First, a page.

Chumbucket and I have a very special relationship.
While rough-riding (some would say bareback and armorless) through a terrible, sun-annihilating, red-velvet sandstorm, Chumbucket stirs, alighting from his position in back of my car, babble-howling some incomprehinsible gibberish about red devils, pointing somewhere towards our right. He jumps up and down, hanging onto the rollbars like some kind of barely-human ancestral ape, howling from the exposed flatbed of our Magnum Opus - Chum's special name for our car.
I ignore him, trying to negotiate the hazardous terrain (rocks, concrete chunks, outcroppings of the rusted carcasses of other travelers who succumbed long ago), all the while fearing a sudden descent into nowhere, fast; hitting a cliff precipice and flying face-first into oblivion isn't on my to-do list for today.
My eyes are straining through the storm, looking for any sign of a landmark; we are well off the mini-map's dirt-track trade routes. I catch a gmiplse of (what I think is) a firelight on the impenetrable near-middle-distance horizonless visibility field of the storm. Breaking Jack Burton's biggest rule ("never drive faster than you can see"), I gun it towards "there," hoping "it" still exists by the time arrive.
Really, what other choice did I have?
These musings were nocked from my mind as the first buggy hit us: exploding from the vast nowhere static-sea of the storm, its spiked bumpers t-boned into our driver's side, sending us pinwheeling across the soft, ocean-bed sand.
Spinning the wheel, now trying to counter, as well as recover our course, I gunned the nitrous system, the Opus having spun 300-and-change degrees sideways, I roared past the driver's-side of the buggy and back into the storm... only to suddenly collide - head-on - with the buggy's wingman. There was a momentary ghasp of a silent "oh-shit" before the "BAM:" the buggy transformed into an exploding wreck of a twisted fireball which seemed to vault over my front bumper, shattering and clawing and screaming into hundreds of bits of wreckage gibs, lost instantly in the swirling sandstorm.
Clearly, I should have listened to Chumbucket to begin with, but the battle upon us now - the "ROAD WAR" of song and story - I gunned the engine and used the last of the nitrous in the pathetic hope I could get more... more speed... more distance... more velocity... more damage... more "nothing" put between me and the hellish ambush unfolding around us.
Two more bare-metal buggies burst suddenly into the clear-blue and blaring desert vista that exploded before me as we out-ran the outer-edge of the sandstorm. The landscape was jaw-dropping: Formerly an ocean-bed, now a sea of a different kind: of waste, privation, starvation, depravity, thirst, and incsolable desolation, its hideous, savage, and infinitely patient beauty still dazzled me, even as the two speedsters criss-crossed the dunes before me, spewing dust like high-velocity fireflies of death.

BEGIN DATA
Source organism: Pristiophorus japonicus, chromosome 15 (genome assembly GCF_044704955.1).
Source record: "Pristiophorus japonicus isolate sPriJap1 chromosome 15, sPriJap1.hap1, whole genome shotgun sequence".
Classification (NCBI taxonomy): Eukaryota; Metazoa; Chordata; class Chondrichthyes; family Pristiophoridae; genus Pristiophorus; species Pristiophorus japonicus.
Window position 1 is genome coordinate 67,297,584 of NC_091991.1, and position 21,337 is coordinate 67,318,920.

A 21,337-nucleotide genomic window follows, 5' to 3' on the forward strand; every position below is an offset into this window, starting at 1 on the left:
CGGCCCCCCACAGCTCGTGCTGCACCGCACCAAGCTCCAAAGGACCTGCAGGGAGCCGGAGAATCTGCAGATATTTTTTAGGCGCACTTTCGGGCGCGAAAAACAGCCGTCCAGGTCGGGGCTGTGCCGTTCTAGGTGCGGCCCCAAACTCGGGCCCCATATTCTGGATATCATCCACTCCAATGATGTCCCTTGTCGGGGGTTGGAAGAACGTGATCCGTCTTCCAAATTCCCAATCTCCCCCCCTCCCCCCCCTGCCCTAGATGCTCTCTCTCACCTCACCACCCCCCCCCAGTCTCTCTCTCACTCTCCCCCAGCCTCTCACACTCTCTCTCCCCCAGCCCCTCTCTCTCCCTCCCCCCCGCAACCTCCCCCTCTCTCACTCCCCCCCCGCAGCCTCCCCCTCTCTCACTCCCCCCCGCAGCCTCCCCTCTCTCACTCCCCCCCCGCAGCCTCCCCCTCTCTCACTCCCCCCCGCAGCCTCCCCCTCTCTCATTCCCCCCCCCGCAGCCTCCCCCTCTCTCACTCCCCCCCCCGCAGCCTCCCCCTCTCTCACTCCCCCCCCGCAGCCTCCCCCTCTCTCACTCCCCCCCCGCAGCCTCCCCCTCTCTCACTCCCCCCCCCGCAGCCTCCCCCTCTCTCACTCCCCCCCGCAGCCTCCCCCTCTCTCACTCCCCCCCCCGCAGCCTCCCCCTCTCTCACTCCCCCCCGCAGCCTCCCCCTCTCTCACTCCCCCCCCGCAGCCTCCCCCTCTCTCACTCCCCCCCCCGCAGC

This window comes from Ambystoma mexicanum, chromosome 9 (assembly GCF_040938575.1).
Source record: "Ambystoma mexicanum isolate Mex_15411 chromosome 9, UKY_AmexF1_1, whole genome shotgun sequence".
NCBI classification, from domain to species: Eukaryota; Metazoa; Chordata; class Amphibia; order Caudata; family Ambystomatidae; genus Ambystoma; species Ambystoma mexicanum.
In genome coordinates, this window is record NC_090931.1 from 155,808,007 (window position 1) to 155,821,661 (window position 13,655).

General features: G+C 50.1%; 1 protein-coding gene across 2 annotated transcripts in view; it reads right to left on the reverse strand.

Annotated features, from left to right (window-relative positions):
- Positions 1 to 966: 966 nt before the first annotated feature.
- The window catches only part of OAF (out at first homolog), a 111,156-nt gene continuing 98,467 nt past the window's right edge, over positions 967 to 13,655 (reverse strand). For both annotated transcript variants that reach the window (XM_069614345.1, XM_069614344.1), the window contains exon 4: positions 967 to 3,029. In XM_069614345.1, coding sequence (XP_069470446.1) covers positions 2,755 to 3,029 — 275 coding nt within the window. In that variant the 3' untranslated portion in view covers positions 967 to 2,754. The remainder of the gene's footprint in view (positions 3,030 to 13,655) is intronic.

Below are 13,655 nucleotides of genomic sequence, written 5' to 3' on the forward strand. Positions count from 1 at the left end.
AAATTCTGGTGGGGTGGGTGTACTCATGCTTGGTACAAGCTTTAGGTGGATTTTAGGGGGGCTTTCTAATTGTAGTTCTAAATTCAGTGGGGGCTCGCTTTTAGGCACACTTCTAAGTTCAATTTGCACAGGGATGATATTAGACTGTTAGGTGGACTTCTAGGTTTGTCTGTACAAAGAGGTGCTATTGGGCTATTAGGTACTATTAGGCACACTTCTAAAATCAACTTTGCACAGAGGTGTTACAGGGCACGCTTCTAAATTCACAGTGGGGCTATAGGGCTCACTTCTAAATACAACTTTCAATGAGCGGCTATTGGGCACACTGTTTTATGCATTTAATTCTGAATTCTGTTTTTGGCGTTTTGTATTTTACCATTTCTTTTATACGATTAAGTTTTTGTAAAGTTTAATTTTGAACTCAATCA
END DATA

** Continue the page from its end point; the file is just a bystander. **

"Fuck this, you motherfuckers," I shouted.
As Chumbucket readied the harpoon, I jockeyed into position between the two of them, slow-mo-ing us perfectly for the single second necessary for Chum to take his shot.
What follows happened in under two seconds:
CLANG! The harpoon sailed through the empty rear-window and through the front seat, neatly impaling the driver through the chest in the process. The harpoon retracted just as swiftly as it had arrived, ripping the (now hopefully dead) man out of the back of the vehicle, just as the other buggy swerved directly in front of me, following a trajectory that quickly made the vehicle cross the cable, casually crushing the corpse caught on the end of it. Meanwhile, the buggy we had harpooned had already spun out of control, reeling sideways, the front grill turning with balletically-timed perfection into the front-end of his friend's car, causing both to explode instantly. It was hundred percent poetic-justice-carnage: As their tires blew out from wheel-wells, and their gastanks burst into glorious-clouds of smokey-fireballs of death and destruction, I swear - to this day - I could hear Mozart's Requiem playing in the background, before realizing that it was actually the sound of my own voice screaming in ragged exaltation, "HOW DO YOU LIKE ME NOW?! HOW DO YOU LIKE ME NOW?!"
I sped (as always) forwards, on my way. This is what I do... some would say that it's even who I am: I am Mad Max.
The game, of course, is "Mad Max," another fantastic Linux port of another triple-a E-FUCKING-TICKET-game from Feral Interactive. Although the game launches (first-time) with warnings about incompatabilities with your distro (unless its Ubuntu 16), and follows them with subsequent warnings about potential graphics card problems (unless - and I shit you not - you're running an Nvidia 660), I chose to ignore them both and see if it would run (Mint 18, GTX 970) and I've been going ever since. My advice? Do likewise - worst case scenario, you can simply return the game to Steam if you run into any unexpected problems.
The bottom line is simple: Max's blending of graphical glory, modern game design concepts (think "Shadows of Mordor" meets "Tomb Raider" meets car combat), deeply immersive post-poppy-clipse environs, and free-roaming sandbox heroic carnage of the first order is not to be missed. Three cheers, once again, to Feral Interactive, for another fantastic Linux port of another fantastic first-class title.